Demonstration in front of Ramle prison in solidarity with Palestinian prisoner Samer Issawi, February 2, 2013.

 

A relative of the deceased Palestinian prisoner Arafat Jaradat holds his photograph as she and other family members wait for the autopsy results in their home, Sa’ir, West Bank, February 24, 2013. Arafat Jaradat, 30, from the Palestinian village of Sa’ir died on February 23, 2013 in Israel’s Megiddo prison. According to human right reports, Jaradat died either during or shortly after he was interrogated.

 

Poster showing Palestinian prisoners at a demonstration in support of Palestinian hunger-striking prisoners in front of Ramle Prison, Israel, May 3, 2012.

 

 

Hana Shalabi inside the solidarity tent in Gaza city, Gaza Strip, May 7, 2012. Hana Shalabi, from the West bank village of Burqin near Jenin was exiled to the Gaza Strip for three years by the Israeli authorities as part of a deal which ended her 43-day of hunger strike protesting her administrative detention without charge.

 

Khader Adnan plays with his daughter on his first day out of Israeli jail in the West Bank village of Araba, near Jenin, April 18, 2012. Israeli authorities released Khader Adnan on April 17, 2012, from administrative detention after he was held in an Israeli jail for four months without trial. Adnan protested his imprisonment and was on hunger strike for 67 days.

 

Graffiti painted to welcome Khader Adnan is seen in the West Bank village of Araba, near Jenin, April 18, 2012.

 

A Palestinian doctor checks Thaer Halahleh, a former Palestinian administrative detention prisoner, in a hospital in the West Bank city of Hebron, June 6, 2012. Israeli authorities released Halahleh from administrative detention after he spent 78 days on hunger strike.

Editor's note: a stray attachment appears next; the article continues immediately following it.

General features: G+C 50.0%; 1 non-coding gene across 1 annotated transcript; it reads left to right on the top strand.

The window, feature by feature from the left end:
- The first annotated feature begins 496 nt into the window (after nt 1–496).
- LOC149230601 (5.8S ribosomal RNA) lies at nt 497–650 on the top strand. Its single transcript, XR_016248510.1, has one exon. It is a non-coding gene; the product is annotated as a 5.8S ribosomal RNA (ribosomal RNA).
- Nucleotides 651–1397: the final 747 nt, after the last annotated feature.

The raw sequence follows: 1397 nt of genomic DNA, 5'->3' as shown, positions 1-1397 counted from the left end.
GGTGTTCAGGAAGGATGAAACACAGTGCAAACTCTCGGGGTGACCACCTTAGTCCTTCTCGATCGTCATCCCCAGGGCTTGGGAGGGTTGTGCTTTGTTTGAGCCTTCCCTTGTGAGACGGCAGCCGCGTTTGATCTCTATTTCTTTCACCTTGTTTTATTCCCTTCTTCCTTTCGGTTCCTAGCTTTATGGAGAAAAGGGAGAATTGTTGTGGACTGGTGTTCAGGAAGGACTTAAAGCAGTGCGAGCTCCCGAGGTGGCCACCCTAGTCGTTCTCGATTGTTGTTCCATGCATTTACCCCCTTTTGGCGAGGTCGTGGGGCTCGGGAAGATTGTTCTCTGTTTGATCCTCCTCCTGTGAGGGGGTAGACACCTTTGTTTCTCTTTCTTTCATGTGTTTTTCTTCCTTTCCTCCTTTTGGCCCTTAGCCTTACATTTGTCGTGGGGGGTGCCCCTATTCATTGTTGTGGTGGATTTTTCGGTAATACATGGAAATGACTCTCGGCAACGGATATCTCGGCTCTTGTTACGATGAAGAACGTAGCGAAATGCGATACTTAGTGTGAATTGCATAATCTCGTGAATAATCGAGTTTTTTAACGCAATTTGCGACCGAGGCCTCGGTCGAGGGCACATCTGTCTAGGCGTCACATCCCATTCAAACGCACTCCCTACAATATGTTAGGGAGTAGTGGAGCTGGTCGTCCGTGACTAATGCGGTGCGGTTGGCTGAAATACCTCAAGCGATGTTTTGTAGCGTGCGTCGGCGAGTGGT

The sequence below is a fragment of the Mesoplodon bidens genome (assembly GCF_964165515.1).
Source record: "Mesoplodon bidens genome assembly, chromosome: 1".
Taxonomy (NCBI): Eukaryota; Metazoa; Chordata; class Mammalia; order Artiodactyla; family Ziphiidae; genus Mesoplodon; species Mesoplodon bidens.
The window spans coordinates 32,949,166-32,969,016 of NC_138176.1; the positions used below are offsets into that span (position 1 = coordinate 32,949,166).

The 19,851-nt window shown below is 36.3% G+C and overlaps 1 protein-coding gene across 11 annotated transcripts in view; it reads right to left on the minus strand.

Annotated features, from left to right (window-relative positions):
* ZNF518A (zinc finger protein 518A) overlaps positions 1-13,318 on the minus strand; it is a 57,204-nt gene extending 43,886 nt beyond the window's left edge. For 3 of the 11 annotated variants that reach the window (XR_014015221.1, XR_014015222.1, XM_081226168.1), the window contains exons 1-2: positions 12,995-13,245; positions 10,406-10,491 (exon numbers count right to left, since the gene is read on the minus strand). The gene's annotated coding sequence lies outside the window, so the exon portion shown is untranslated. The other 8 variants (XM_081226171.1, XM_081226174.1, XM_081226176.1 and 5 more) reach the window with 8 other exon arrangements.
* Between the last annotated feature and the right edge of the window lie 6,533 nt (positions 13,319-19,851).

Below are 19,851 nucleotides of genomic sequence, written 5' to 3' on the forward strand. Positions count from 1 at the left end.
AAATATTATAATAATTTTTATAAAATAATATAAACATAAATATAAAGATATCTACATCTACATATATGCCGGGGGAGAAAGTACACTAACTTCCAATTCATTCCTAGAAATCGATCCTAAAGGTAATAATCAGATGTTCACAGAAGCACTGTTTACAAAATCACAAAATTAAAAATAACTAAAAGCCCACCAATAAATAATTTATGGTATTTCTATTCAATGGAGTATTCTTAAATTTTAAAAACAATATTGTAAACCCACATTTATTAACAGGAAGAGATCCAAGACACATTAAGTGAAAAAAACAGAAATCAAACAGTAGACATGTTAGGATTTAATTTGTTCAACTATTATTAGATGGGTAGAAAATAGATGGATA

Solidarity tent with Palestinian prisoners, Gaza, May 14, 2012.

 

Activists put up a street photo exhibition in solidarity with the Palestinian prisoners, West Jerusalem, April 17, 2013. April 17 marks the annual ‘Palestinian Prisoners Day’. It was initially established to remind the public of the thousands of Palestinian prisoners that are imprisoned in Israeli jails, where they are routinely exposed to torture and other inhumane treatment. The exhibition was put up in various locations in West Jerusalem and Tel Aviv.

 

Tel Aviv residents pass a street photo exhibition in solidarity with the Palestinian prisoners, April 17, 2013.

 

A woman passes a Tel Aviv street exhibition on Palestinian Prisoners’ Day, April 17, 2013.

 

Another street photo exhibition in solidarity with the Palestinian prisoners, Tel Aviv, April 17, 2013.

 

Racist comments are written on a street photo exhibition posted in Tel Aviv the night before in solidarity with Palestinian Prisoners Day, April 17, 2013.

 

Text explaining a Tel Aviv street exhibition in solidarity with Palestinian Prisoners Day is defaced and torn, April 17, 2013.

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  • COMMENTS

    1. Kolumn9

      You know of course that when most Israelis see pictures of prisoners they think each one of them is guilty of organizing a suicide bombing or a similar violent act and feel zero empathy. But hey, you’ve done something so pat yourself on the back and forward and onward and all that.

      Reply to Comment
      • A presumption of guilt on the charge of suicide bombing (or abating) is not identical to guilt. You actually want State declared guilt ever adequate for Palestinian imprisonment? These emotions you evoke can turn elsewhere, looking for new victims.

        Reply to Comment
        • Kolumn9

          See the comment below mine. I didn’t have time to go through the photos and find the child murderers, but somebody else has apparently done that already.

          Until the Palestinians can differentiate between monsters and heroes I have zero empathy for their struggle, cause or prisoners.

          Reply to Comment
          • There is no single “Palestinian.” But, then, total war makes one, doesn’t it? Not all Administrative Detainees are in the category of Kuntar–but I think you know this.